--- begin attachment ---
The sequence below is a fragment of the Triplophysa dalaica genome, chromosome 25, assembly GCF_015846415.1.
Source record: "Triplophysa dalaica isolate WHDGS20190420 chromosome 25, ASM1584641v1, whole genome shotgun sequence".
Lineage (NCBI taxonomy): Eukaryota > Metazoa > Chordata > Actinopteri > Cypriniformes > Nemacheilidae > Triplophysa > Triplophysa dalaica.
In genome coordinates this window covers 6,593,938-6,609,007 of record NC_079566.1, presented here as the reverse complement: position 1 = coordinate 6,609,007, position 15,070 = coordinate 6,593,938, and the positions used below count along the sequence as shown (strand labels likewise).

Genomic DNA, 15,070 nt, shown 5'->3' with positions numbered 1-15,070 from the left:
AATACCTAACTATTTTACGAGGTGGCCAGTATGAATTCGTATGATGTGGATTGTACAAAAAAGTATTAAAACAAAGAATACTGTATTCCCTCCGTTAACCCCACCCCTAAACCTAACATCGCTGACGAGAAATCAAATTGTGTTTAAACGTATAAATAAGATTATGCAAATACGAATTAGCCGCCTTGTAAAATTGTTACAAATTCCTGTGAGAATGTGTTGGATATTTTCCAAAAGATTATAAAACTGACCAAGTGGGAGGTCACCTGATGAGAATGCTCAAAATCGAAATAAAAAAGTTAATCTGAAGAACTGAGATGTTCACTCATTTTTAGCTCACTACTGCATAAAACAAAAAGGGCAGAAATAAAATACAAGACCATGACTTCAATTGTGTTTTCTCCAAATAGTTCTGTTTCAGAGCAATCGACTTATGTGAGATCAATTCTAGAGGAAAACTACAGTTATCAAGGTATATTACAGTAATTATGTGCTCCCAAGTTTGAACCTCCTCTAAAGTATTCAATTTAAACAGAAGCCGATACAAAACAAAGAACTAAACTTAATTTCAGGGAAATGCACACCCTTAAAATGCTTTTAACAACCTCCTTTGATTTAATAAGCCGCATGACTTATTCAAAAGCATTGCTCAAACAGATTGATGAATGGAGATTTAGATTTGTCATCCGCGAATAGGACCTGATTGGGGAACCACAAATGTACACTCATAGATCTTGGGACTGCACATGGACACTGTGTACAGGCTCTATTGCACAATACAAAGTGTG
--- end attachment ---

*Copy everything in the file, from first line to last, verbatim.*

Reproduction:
The sequence below is a fragment of the Triplophysa dalaica genome, chromosome 25, assembly GCF_015846415.1.
Source record: "Triplophysa dalaica isolate WHDGS20190420 chromosome 25, ASM1584641v1, whole genome shotgun sequence".
Lineage (NCBI taxonomy): Eukaryota > Metazoa > Chordata > Actinopteri > Cypriniformes > Nemacheilidae > Triplophysa > Triplophysa dalaica.
In genome coordinates this window covers 6,593,938-6,609,007 of record NC_079566.1, presented here as the reverse complement: position 1 = coordinate 6,609,007, position 15,070 = coordinate 6,593,938, and the positions used below count along the sequence as shown (strand labels likewise).

Genomic DNA, 15,070 nt, shown 5'->3' with positions numbered 1-15,070 from the left:
AATACCTAACTATTTTACGAGGTGGCCAGTATGAATTCGTATGATGTGGATTGTACAAAAAAGTATTAAAACAAAGAATACTGTATTCCCTCCGTTAACCCCACCCCTAAACCTAACATCGCTGACGAGAAATCAAATTGTGTTTAAACGTATAAATAAGATTATGCAAATACGAATTAGCCGCCTTGTAAAATTGTTACAAATTCCTGTGAGAATGTGTTGGATATTTTCCAAAAGATTATAAAACTGACCAAGTGGGAGGTCACCTGATGAGAATGCTCAAAATCGAAATAAAAAAGTTAATCTGAAGAACTGAGATGTTCACTCATTTTTAGCTCACTACTGCATAAAACAAAAAGGGCAGAAATAAAATACAAGACCATGACTTCAATTGTGTTTTCTCCAAATAGTTCTGTTTCAGAGCAATCGACTTATGTGAGATCAATTCTAGAGGAAAACTACAGTTATCAAGGTATATTACAGTAATTATGTGCTCCCAAGTTTGAACCTCCTCTAAAGTATTCAATTTAAACAGAAGCCGATACAAAACAAAGAACTAAACTTAATTTCAGGGAAATGCACACCCTTAAAATGCTTTTAACAACCTCCTTTGATTTAATAAGCCGCATGACTTATTCAAAAGCATTGCTCAAACAGATTGATGAATGGAGATTTAGATTTGTCATCCGCGAATAGGACCTGATTGGGGAACCACAAATGTACACTCATAGATCTTGGGACTGCACATGGACACTGTGTACAGGCTCTATTGCACAATACAAAGTGTG